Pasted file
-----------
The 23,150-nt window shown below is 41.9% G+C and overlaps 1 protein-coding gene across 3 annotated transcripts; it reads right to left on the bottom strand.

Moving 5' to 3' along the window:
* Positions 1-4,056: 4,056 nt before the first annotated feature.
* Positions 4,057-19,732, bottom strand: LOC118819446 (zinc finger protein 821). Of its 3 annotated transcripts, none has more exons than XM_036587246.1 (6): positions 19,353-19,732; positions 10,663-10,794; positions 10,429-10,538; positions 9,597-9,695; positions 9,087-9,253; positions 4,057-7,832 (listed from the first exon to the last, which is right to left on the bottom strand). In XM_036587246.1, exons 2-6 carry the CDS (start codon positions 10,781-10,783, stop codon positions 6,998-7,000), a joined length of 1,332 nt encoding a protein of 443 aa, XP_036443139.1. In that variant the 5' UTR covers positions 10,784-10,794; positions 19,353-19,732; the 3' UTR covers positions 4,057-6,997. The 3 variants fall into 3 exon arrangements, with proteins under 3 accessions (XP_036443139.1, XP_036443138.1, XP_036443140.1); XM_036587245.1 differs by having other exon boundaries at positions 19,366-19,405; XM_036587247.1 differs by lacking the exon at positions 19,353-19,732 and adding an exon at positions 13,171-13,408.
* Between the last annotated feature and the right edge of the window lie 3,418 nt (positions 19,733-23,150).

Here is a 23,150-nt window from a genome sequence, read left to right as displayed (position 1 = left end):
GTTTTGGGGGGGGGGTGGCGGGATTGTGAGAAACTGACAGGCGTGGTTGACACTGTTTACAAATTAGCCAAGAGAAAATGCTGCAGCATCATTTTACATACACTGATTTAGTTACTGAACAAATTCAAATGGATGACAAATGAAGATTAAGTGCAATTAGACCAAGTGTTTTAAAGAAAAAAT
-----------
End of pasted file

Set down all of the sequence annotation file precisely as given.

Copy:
The 23,150-nt window shown below is 41.9% G+C and overlaps 1 protein-coding gene across 3 annotated transcripts; it reads right to left on the bottom strand.

Moving 5' to 3' along the window:
* Positions 1-4,056: 4,056 nt before the first annotated feature.
* Positions 4,057-19,732, bottom strand: LOC118819446 (zinc finger protein 821). Of its 3 annotated transcripts, none has more exons than XM_036587246.1 (6): positions 19,353-19,732; positions 10,663-10,794; positions 10,429-10,538; positions 9,597-9,695; positions 9,087-9,253; positions 4,057-7,832 (listed from the first exon to the last, which is right to left on the bottom strand). In XM_036587246.1, exons 2-6 carry the CDS (start codon positions 10,781-10,783, stop codon positions 6,998-7,000), a joined length of 1,332 nt encoding a protein of 443 aa, XP_036443139.1. In that variant the 5' UTR covers positions 10,784-10,794; positions 19,353-19,732; the 3' UTR covers positions 4,057-6,997. The 3 variants fall into 3 exon arrangements, with proteins under 3 accessions (XP_036443139.1, XP_036443138.1, XP_036443140.1); XM_036587245.1 differs by having other exon boundaries at positions 19,366-19,405; XM_036587247.1 differs by lacking the exon at positions 19,353-19,732 and adding an exon at positions 13,171-13,408.
* Between the last annotated feature and the right edge of the window lie 3,418 nt (positions 19,733-23,150).

Here is a 23,150-nt window from a genome sequence, read left to right as displayed (position 1 = left end):
GTTTTGGGGGGGGGGTGGCGGGATTGTGAGAAACTGACAGGCGTGGTTGACACTGTTTACAAATTAGCCAAGAGAAAATGCTGCAGCATCATTTTACATACACTGATTTAGTTACTGAACAAATTCAAATGGATGACAAATGAAGATTAAGTGCAATTAGACCAAGTGTTTTAAAGAAAAAAT